Bricks on the Brain

UM Law

Friday, November 11, 2005

Outrageous Discriminatory Recruitment II

I recently discussed what I perceived as a discriminatory hiring practice nonetheless endorsed by the UM Law administration. Essentially, a law firm is taking applications for a paid clerkship, the winner also receiving a monetary scholarship (a.k.a. signing bonus). Applicants are limited by race, and whites need not apply.

Apparently other schools are in the DOJ's cross-hairs for very similar scholarship/work-study discrimination. As I commented on a collegue's blog posting, these types of scholarship/employment practices may run afoul of Title VII of the federal Civil Rights Act of 1964.

The most outragous aspect of this controversy is the fact that UM Law only grudgingly allows the military JAG corps to recruit on campus, disclaiming support for their "discriminatory" practice. Apparently it does not matter to the administration that the military's hiring practices have been deemed legal. The majority of Americans support the military's policies regarding women in combat roles and the "don't ask don't tell" policy with regards to sexual orientation. But a firm that denies opportunities to students based on race is welcomed on campus with open arms. What's next for UM Law...a minority-only or gay-only law review?

I wonder how the "winners" of these scholarships/internships in question must feel, knowing that but for naked racial discrimination, a more qualified candidate might have won instead.

3 Comments:

  • At 3:46 PM, Blogger Tortious Inference said…

    I understand your anger over what the firm (a private co.) has decided to do in their effort to recruit more racially mixed person to their private firm. But are you saying that they only look at the racial background of the person as far as the scholarship/internship and that if it were open to all students then those students would not have a chance because they are less qualified?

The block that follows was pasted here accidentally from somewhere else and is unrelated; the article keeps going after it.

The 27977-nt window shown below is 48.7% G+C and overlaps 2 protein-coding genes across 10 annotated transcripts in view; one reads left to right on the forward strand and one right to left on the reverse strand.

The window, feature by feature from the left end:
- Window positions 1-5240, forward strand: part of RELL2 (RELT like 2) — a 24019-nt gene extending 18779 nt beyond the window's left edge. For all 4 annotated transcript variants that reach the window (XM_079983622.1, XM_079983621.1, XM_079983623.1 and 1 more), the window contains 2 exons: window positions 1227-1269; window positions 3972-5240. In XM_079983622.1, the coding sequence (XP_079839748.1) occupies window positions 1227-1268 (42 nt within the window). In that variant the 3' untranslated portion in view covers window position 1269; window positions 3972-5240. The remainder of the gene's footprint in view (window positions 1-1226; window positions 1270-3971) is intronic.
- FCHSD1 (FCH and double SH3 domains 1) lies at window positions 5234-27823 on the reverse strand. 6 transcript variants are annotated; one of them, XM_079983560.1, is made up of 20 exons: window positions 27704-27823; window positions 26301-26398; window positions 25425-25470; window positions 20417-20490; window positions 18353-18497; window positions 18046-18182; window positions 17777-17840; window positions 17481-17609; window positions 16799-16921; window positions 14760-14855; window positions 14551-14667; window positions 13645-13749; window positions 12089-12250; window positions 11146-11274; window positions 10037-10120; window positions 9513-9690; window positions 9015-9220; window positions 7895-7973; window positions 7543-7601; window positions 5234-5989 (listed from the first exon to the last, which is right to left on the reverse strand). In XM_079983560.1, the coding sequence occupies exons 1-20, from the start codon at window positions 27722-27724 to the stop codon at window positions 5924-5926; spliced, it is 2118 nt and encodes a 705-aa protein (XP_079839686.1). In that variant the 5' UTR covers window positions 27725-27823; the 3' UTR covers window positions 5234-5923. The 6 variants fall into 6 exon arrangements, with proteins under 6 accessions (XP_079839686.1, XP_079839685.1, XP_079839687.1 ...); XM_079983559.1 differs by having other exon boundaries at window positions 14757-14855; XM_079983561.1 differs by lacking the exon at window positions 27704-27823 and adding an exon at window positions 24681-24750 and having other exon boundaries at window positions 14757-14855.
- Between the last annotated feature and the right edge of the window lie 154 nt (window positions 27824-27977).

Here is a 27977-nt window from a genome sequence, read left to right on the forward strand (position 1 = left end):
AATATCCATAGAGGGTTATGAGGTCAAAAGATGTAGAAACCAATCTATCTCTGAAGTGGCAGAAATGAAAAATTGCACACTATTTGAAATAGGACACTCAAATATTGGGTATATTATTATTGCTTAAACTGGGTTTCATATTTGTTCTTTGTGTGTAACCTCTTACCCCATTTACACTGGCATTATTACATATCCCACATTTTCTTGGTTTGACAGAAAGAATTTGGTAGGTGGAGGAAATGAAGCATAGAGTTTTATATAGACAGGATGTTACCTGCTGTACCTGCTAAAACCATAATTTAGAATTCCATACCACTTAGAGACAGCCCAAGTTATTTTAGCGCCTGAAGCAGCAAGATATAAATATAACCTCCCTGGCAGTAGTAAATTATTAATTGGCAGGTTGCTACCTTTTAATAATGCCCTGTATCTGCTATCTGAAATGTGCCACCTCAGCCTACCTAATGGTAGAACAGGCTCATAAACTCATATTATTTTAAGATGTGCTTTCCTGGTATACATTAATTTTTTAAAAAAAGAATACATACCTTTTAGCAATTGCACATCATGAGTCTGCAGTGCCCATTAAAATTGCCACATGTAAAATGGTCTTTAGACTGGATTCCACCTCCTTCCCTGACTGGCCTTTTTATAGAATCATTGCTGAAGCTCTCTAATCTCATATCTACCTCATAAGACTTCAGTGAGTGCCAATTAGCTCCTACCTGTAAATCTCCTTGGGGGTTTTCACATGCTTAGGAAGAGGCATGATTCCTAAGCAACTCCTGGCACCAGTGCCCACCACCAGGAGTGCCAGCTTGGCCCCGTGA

I wonder though it is all fruitless anyway since when these racially differ persons enter these firms only to be ultimately alienated and forced/given no choice but to go else where. Yes, they are "winners" in the end aren't they. I agree with you, it is outrageous and but for that "racial discrimination" you would probably have the scholarship and this firm would have to lower its standards to let those people of color in if they really wanted them.

     
  • At 5:30 PM, Blogger Bricklayer said…

    TI-

    1. I never claimed that I was not a member of the qualifying minority races. I am, however, ineligible because I am not a 1L. I have no personal stake in who wins.

    2. I am not saying minority students are less qualified simply because they are minorities, or that they are assumedly less qualified. But I do find it worth noting that for the past few years, the UM Law Review has had very few minority members that would qualify to compete for that scholarship/internship. (To my knowledge, basing admission to the Law Review on race has never been proposed and I do not think it would be accepted well.) There have been many females, religious minorities, and "out" homosexuals on the Law Review in the last few years. All ineligible to compete.

    3. Your second paragraph echoes the sentiments of Justice Thomas, himself an African-American. See his dissent in GRUTTER V. BOLLINGER 539 U.S. 306.

    It is nice to see that there are still law students who think for themselves.

     
  • At 6:18 PM, Blogger Tortious Inference said…

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